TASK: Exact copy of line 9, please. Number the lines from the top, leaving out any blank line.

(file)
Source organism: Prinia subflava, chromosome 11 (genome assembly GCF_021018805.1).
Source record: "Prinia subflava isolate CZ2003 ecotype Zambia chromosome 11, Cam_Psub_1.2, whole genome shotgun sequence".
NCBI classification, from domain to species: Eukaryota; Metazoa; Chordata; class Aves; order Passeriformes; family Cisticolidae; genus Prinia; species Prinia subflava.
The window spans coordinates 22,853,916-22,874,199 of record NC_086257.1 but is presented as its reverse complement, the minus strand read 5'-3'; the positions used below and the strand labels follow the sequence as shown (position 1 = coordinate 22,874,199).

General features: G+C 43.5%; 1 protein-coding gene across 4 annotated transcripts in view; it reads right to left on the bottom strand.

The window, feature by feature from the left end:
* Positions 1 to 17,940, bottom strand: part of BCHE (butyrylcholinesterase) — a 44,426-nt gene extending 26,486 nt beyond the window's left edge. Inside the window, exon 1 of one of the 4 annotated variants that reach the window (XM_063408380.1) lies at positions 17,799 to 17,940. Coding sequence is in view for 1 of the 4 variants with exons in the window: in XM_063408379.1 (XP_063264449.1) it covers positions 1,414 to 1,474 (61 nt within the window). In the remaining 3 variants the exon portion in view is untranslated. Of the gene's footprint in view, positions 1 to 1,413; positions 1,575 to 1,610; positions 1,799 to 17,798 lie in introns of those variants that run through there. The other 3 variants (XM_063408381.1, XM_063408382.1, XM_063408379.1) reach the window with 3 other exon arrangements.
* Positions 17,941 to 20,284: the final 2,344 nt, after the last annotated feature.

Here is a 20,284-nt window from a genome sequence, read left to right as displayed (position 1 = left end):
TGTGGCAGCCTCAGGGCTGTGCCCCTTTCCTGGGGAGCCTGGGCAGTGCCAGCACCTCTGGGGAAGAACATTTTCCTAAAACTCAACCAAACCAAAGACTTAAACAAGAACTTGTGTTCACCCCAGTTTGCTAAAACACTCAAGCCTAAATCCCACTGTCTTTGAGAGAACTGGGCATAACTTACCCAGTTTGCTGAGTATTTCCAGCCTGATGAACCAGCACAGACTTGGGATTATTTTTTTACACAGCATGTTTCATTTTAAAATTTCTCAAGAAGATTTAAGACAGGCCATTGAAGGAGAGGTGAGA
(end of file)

Here is a 20,284-nt window from a genome sequence, read left to right as displayed (position 1 = left end):